On Halloween night last week, there was a programme called Ghosts on the Underground, about ghost stories and sightings on the, well, London Underground*. One point I remember from the programme speculated that as the Underground network grew, many old graves were being ‘disturbed’, and that may have led to the rise in ghost sightings. These spirits are possibly unhappy about their earthly remains being exhumed for urban development purposes.
In Singapore, graves are being exhumed fairly regularly. In an old story from 2002, we learn that “… the government has exhumed more than 36 cemeteries of different races and religions.” Deceased members of my family have recently been exhumed and cremated (with a humourous account of a columbarium salesman trying to sell a niche with a leasehold of 30 years to my 40-something aunt added to the mix), and as far as I’m aware, there have been no rises in the already prolific numbers of ghost stories told in Singapore. Seeing as how most of these former cemetaries are turned into apartment complexes, it leads me to wonder if the ghosts in Singapore are as pragmatic about the costs of progress as they are in life.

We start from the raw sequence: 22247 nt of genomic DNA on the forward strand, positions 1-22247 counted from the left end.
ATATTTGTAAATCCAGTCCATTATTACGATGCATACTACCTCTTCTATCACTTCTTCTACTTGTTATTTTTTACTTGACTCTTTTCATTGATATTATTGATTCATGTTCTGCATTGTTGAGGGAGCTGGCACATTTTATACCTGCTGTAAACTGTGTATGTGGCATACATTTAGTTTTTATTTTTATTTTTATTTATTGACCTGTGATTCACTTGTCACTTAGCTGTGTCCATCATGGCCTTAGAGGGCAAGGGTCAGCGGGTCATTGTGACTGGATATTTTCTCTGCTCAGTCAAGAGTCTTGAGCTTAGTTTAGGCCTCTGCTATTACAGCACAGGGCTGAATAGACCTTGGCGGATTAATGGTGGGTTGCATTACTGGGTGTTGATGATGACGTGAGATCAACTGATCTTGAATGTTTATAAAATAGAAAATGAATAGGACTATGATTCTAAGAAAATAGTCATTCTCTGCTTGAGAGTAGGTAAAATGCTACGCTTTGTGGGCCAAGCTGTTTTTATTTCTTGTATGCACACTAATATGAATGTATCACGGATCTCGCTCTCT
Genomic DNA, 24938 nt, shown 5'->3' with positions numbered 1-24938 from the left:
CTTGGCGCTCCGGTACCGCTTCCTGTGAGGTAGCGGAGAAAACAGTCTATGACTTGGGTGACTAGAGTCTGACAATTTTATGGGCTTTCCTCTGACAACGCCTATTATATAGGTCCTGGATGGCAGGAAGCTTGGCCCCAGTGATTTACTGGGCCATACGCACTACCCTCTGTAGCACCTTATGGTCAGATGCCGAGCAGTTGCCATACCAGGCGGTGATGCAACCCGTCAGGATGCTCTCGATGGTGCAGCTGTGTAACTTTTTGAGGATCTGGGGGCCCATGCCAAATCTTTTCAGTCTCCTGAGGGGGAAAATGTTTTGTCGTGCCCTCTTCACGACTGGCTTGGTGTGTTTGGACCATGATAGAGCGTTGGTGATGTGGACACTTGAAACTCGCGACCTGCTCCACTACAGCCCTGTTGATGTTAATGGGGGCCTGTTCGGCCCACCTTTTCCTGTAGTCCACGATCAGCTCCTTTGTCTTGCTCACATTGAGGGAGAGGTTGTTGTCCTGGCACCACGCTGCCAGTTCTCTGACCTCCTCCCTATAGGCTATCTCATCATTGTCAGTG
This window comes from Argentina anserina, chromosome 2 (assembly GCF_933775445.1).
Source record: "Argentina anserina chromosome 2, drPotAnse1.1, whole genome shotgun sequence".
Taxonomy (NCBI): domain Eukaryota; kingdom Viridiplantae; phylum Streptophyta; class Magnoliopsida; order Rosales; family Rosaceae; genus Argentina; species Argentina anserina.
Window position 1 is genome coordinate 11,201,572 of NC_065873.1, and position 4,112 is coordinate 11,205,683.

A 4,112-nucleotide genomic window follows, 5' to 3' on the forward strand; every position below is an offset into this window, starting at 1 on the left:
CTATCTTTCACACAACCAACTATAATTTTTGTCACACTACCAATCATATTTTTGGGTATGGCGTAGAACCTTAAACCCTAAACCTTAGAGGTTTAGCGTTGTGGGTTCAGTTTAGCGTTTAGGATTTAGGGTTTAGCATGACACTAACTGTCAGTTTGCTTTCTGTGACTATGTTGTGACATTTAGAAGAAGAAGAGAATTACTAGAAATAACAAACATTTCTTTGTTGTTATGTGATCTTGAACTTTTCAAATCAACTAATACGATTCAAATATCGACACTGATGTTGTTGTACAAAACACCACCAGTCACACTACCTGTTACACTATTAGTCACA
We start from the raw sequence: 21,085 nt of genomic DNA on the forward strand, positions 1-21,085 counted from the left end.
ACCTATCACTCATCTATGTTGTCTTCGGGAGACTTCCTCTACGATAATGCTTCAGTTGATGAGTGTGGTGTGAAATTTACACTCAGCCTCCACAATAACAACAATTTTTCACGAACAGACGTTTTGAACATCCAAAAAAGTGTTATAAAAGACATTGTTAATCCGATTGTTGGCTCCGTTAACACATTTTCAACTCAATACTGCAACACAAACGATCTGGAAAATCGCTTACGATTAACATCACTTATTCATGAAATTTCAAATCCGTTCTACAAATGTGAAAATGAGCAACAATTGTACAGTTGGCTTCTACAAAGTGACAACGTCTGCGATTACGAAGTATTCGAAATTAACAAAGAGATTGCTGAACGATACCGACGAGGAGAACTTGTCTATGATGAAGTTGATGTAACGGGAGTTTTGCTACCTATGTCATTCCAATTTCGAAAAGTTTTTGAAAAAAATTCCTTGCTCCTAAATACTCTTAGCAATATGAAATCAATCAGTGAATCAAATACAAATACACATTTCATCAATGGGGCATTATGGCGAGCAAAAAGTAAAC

* Which, by the way, was much eerier than Most Haunted. Most Haunted was stupid.